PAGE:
|US9422135||Apr 15, 2011||Aug 23, 2016||Otis Elevator Company||Elevator drive power supply control|
|US20050269163 *||May 20, 2005||Dec 8, 2005||Inventio Ag||Elevator supervision|
|US20070284195 *||Apr 13, 2007||Dec 13, 2007||Kone Corporation||Elevator testing system|
|US20100270109 *||Dec 5, 2007||Oct 28, 2010||Mccarthy Richard C||Control strategy for operating two elevator cars in a single hoistway|
|US20110036668 *||Aug 13, 2010||Feb 17, 2011||K.A. Schmersal Holding Gmbh & Co. Kg||Electronic safety system for an elevator|
|US20110114422 *||Jan 25, 2011||May 19, 2011||Ari Kattainen||Elevator safety arrangement having safety spaces|
|US20110240411 *||Mar 20, 2009||Oct 6, 2011||Shijiazhuang Wulon Brake Co., Ltd||Control circuit and control method of elevator braking systems|
|US20120043166 *||Jun 16, 2010||Feb 23, 2012||Mitsubishi Electric Corporation||Elevator device|
|US20120073909 *||Jun 22, 2009||Mar 29, 2012||Mitsubishi Electric Corporation||Elevator device|
|US20120118675 *||Nov 10, 2011||May 17, 2012||Juan Carlos Abad||Elevator safety circuit|
|US20130056309 *||Oct 26, 2011||Mar 7, 2013||Cedes Ag||Safety apparatus and elevator apparatus|
|US20130118836 *||Nov 15, 2012||May 16, 2013||Inventio Ag||Elevator with safety device|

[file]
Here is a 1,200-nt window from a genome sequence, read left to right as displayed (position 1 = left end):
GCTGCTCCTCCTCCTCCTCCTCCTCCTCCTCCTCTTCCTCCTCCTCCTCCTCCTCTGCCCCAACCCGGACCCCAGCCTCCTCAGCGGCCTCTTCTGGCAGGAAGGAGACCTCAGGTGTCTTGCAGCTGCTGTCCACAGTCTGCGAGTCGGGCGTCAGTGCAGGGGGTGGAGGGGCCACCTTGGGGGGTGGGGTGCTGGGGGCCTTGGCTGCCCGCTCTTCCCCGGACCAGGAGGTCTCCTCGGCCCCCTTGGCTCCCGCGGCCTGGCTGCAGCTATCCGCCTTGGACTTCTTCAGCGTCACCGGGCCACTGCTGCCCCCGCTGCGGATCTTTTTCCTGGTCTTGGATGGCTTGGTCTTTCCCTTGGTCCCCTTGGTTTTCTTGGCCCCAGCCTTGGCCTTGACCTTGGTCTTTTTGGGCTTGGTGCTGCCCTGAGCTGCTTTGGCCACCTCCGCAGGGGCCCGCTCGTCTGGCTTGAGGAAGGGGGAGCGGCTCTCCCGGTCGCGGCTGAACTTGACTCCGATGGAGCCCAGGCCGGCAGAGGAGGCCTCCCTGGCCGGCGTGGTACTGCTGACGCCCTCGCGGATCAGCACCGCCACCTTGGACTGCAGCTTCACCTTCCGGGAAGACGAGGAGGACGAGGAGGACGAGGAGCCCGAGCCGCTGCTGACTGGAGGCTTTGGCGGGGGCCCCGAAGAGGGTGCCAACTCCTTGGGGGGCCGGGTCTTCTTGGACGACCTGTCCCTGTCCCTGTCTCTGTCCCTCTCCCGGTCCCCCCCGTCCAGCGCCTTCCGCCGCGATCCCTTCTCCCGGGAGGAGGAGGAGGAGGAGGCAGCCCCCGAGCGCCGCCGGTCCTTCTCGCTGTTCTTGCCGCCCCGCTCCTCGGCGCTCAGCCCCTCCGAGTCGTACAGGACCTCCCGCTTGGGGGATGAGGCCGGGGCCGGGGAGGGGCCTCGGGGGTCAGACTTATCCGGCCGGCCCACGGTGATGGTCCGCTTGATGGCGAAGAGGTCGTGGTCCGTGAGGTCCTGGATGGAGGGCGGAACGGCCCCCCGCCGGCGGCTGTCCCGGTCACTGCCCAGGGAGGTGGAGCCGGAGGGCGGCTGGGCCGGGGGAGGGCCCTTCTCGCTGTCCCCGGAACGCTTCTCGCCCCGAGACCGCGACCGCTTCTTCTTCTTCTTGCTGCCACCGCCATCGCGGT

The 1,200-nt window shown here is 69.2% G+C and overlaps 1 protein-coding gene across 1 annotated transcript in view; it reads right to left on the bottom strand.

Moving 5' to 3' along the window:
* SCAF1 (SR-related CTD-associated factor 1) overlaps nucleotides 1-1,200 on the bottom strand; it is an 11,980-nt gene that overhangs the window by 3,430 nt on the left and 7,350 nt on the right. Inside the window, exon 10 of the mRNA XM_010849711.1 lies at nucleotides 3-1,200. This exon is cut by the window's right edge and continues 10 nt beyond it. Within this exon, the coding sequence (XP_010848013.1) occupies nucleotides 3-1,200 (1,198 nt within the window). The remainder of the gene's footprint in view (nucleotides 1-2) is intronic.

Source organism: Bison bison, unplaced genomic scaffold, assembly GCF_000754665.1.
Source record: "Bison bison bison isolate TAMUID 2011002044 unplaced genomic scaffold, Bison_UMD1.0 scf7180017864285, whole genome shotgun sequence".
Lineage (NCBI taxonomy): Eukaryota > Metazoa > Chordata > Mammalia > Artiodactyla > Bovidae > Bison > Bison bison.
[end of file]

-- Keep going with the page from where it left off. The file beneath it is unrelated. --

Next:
|US20130146398 *||Nov 15, 2012||Jun 13, 2013||Cedes Ag||Safety apparatus and elevator apparatus|
|US20130146399 *||Nov 13, 2012||Jun 13, 2013||Cedes Ag||Safety apparatus, drive apparatus and elevator apparatus|
|US20140032970 *||May 20, 2013||Jan 30, 2014||Kone Corporation||Safety circuit of an elevator, and method for identifying a functional nonconformance of a safety circuit of an elevator|
|CN101490411B||Jul 5, 2007||Dec 12, 2012||再生动力系统欧洲公司||Method for operating a wind energy installation|
|CN105813972A *||Nov 18, 2014||Jul 27, 2016||因温特奥股份公司||Safety circuit for an elevator system|
|WO1995015910A1 *||Dec 6, 1994||Jun 15, 1995||G.A.L. Manufacturing Corporation||Elevator door tampering protection system|
|WO2015086271A1 *||Nov 18, 2014||Jun 18, 2015||Inventio Ag||Safety circuit for an elevator system|
|U.S. Classification||187/280, 187/316, 187/393|
|International Classification||B66B1/06, B66B13/14, B66B5/02, B66B13/22, B66B5/00, B66B13/24|
|Cooperative Classification||B66B13/22, B66B13/24|
|European Classification||B66B13/22, B66B13/24|
|May 7, 1990||AS||Assignment|
Owner name: OTIS ELEVATOR COMPANY, A CORP. OF NJ, CONNECTICUT
Free format text: ASSIGNMENT OF ASSIGNORS INTEREST.;ASSIGNORS:COSTE, STEVEN D.;JAMIESON, ERIC K.;REEL/FRAME:005313/0356
Effective date: 19900502
|Sep 11, 1995||FPAY||Fee payment|
Year of fee payment: 4
|Dec 2, 1997||CC||Certificate of correction|
|Sep 23, 1999||FPAY||Fee payment|
Year of fee payment: 8
|Oct 15, 2003||FPAY||Fee payment|
Year of fee payment: 12